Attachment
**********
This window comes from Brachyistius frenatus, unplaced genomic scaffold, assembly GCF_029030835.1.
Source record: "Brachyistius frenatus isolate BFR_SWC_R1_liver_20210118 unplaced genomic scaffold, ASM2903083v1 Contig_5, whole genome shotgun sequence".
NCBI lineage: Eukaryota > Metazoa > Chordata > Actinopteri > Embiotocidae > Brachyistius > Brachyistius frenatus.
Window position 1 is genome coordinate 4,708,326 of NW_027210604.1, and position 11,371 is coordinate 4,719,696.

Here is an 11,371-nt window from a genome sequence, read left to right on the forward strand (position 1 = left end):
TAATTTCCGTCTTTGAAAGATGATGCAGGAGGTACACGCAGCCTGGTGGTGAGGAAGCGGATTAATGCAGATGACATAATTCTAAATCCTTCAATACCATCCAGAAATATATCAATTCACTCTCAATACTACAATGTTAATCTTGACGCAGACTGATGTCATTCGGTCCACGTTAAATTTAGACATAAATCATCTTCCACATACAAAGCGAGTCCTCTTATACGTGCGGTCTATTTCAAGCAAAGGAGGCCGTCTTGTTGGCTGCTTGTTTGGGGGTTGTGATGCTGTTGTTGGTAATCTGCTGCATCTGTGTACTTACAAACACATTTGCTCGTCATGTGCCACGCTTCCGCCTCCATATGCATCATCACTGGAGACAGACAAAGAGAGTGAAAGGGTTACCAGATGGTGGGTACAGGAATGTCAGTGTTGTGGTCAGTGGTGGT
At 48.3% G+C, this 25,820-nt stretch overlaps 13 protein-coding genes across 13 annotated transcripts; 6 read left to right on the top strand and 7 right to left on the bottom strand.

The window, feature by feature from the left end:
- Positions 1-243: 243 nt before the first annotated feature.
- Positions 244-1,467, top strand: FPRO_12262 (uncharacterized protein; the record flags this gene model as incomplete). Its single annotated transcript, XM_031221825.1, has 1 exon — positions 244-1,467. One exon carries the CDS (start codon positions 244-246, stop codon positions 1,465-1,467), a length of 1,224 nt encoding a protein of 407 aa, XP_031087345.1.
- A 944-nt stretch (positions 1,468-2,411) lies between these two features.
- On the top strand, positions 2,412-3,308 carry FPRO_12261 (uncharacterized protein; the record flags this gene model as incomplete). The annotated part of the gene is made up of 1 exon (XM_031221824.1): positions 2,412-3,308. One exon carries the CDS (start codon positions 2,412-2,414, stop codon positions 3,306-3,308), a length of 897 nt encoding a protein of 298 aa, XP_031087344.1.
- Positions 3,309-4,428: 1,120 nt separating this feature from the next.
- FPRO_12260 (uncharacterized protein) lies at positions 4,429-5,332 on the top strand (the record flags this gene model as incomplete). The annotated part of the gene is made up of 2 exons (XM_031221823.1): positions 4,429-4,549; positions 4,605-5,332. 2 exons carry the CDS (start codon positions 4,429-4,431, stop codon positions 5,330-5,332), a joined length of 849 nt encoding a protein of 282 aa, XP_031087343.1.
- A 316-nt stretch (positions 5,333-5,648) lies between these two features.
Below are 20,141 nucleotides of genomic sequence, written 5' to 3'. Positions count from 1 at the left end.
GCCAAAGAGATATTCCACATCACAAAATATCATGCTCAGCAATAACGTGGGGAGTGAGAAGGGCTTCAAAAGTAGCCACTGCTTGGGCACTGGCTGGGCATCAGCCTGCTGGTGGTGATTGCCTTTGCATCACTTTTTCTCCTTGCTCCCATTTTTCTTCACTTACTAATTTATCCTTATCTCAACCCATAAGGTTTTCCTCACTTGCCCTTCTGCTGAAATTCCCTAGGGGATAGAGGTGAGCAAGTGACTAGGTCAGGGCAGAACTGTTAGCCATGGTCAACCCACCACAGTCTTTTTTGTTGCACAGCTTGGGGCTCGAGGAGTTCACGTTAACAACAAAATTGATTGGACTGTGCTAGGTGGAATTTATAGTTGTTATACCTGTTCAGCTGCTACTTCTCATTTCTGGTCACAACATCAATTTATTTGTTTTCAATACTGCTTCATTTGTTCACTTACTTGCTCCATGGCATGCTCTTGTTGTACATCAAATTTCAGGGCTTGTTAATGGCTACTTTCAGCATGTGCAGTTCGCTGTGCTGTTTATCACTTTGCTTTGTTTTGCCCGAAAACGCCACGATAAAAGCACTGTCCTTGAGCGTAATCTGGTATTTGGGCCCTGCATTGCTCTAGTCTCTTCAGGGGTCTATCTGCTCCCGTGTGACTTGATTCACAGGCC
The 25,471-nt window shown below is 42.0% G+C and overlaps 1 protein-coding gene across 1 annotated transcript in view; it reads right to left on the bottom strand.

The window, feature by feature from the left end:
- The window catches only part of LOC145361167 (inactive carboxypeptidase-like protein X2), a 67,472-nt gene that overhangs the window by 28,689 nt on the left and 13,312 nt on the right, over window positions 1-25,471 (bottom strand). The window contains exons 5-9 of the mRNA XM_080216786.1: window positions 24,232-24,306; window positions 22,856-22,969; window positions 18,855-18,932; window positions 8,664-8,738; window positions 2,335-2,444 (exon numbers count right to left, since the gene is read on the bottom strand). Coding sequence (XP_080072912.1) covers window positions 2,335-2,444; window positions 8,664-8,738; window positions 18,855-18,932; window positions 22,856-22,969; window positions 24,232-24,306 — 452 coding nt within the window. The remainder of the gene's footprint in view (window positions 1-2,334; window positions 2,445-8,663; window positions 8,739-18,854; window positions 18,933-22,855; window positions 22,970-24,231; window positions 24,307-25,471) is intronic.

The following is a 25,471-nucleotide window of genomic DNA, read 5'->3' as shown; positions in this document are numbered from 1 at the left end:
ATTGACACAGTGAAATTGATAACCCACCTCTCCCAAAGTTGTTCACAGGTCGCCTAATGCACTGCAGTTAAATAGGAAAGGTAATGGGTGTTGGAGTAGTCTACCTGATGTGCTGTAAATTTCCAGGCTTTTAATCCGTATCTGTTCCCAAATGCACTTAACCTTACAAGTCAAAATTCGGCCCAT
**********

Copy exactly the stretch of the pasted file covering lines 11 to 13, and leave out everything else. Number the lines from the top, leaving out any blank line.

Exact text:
- A 944-nt stretch (positions 1,468-2,411) lies between these two features.
- On the top strand, positions 2,412-3,308 carry FPRO_12261 (uncharacterized protein; the record flags this gene model as incomplete). The annotated part of the gene is made up of 1 exon (XM_031221824.1): positions 2,412-3,308. One exon carries the CDS (start codon positions 2,412-2,414, stop codon positions 3,306-3,308), a length of 897 nt encoding a protein of 298 aa, XP_031087344.1.
- Positions 3,309-4,428: 1,120 nt separating this feature from the next.